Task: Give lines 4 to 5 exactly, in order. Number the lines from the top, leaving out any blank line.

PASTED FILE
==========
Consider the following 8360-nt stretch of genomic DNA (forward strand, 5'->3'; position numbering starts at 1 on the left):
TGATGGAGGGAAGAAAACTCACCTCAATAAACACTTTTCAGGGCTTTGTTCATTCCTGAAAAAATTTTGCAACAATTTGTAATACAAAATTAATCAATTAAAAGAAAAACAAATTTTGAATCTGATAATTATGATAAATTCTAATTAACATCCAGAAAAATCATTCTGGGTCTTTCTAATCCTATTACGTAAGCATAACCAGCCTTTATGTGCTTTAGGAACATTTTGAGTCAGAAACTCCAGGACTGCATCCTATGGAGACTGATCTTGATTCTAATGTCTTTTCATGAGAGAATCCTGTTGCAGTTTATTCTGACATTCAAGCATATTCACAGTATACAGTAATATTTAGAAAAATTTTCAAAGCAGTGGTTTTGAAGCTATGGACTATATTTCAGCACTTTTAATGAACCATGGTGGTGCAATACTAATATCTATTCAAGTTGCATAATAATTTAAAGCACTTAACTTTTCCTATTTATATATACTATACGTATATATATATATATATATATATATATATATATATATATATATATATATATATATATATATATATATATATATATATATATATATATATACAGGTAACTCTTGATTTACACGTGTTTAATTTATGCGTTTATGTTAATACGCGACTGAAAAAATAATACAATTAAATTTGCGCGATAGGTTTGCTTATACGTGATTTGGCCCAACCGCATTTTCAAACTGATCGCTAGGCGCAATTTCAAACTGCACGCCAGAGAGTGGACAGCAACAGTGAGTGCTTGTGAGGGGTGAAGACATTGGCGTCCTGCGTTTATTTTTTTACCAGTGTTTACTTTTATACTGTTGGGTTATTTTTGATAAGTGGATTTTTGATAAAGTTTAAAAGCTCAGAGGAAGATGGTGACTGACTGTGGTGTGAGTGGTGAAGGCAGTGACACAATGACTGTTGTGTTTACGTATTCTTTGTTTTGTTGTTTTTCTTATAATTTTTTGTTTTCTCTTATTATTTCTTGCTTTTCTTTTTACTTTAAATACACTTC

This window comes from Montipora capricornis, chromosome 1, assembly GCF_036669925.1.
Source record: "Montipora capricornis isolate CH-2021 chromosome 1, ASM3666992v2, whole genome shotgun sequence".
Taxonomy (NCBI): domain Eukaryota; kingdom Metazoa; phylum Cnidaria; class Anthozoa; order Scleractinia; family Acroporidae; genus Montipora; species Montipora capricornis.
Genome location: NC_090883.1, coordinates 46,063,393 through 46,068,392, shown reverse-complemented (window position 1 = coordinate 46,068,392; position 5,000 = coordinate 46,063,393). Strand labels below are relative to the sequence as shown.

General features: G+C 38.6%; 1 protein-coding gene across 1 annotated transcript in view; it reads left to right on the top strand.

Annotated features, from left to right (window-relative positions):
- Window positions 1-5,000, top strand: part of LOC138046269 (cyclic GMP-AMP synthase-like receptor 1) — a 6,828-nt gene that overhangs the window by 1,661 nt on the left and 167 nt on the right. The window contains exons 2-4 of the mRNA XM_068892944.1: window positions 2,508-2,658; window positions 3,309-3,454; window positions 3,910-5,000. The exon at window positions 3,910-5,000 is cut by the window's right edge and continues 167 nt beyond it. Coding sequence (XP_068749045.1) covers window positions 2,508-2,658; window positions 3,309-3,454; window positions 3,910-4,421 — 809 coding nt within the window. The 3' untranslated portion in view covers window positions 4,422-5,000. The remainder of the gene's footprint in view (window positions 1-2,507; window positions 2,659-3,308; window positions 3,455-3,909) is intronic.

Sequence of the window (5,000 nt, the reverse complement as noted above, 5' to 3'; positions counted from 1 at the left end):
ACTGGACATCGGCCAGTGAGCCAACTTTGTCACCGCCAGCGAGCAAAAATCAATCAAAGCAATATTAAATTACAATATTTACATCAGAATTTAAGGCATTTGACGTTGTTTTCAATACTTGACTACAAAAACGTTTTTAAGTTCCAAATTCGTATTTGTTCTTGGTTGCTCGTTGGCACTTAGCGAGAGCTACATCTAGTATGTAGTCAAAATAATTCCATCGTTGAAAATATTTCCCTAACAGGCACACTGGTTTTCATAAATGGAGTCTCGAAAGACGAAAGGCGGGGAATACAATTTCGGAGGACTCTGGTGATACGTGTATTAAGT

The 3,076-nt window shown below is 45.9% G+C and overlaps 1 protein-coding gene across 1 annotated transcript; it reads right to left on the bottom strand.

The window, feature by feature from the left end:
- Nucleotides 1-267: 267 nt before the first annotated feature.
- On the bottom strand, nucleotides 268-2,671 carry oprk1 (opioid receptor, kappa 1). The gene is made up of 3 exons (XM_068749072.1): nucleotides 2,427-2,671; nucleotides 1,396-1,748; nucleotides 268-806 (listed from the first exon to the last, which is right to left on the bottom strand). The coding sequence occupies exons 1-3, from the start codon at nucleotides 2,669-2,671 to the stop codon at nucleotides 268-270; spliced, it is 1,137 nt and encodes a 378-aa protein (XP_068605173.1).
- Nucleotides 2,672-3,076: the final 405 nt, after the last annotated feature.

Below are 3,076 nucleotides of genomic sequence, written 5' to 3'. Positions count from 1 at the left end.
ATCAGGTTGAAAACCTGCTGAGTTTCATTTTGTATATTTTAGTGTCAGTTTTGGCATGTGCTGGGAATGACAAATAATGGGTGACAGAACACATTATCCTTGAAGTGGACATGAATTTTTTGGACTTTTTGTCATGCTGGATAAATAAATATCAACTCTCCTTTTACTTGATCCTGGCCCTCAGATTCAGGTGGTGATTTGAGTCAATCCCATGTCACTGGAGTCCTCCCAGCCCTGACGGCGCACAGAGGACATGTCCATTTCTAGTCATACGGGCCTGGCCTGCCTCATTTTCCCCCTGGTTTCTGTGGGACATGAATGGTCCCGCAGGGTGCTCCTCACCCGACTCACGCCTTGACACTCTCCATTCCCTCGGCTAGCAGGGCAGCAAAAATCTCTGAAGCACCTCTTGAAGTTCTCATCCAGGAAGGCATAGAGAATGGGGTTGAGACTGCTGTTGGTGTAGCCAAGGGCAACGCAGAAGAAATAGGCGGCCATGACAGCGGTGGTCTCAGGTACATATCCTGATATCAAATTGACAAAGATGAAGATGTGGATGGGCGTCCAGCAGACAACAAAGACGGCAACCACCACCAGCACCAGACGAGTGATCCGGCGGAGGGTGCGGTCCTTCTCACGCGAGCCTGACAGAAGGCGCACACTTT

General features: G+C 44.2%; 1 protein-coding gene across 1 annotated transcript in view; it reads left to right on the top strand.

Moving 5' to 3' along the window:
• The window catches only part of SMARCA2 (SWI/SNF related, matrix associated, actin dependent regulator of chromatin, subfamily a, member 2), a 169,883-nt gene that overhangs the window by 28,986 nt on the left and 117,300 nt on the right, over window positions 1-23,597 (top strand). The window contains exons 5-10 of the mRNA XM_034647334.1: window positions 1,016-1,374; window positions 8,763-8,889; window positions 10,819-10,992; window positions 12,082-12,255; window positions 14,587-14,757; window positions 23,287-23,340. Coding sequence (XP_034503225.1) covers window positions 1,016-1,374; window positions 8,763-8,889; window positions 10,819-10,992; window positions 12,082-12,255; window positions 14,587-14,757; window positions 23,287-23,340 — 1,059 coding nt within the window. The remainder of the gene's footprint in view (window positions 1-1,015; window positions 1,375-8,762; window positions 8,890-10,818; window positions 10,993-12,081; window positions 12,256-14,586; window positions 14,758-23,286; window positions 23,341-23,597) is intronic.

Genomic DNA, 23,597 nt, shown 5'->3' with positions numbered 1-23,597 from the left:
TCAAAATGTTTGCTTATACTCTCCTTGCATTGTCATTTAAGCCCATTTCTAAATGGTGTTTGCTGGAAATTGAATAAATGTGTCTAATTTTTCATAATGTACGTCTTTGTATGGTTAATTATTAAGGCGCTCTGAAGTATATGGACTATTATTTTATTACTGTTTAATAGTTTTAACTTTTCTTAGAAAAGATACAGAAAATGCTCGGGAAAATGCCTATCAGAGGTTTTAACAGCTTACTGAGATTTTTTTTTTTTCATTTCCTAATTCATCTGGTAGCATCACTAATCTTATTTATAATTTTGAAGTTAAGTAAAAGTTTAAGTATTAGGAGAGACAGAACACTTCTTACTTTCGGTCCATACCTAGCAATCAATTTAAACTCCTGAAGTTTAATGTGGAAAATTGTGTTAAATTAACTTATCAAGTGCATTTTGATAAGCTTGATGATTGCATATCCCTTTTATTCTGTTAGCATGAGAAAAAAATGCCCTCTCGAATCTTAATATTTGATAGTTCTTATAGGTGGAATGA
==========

Source record: "Montipora capricornis isolate CH-2021 chromosome 1, ASM3666992v2, whole genome shotgun sequence".
Taxonomy (NCBI): domain Eukaryota; kingdom Metazoa; phylum Cnidaria; class Anthozoa; order Scleractinia; family Acroporidae; genus Montipora; species Montipora capricornis.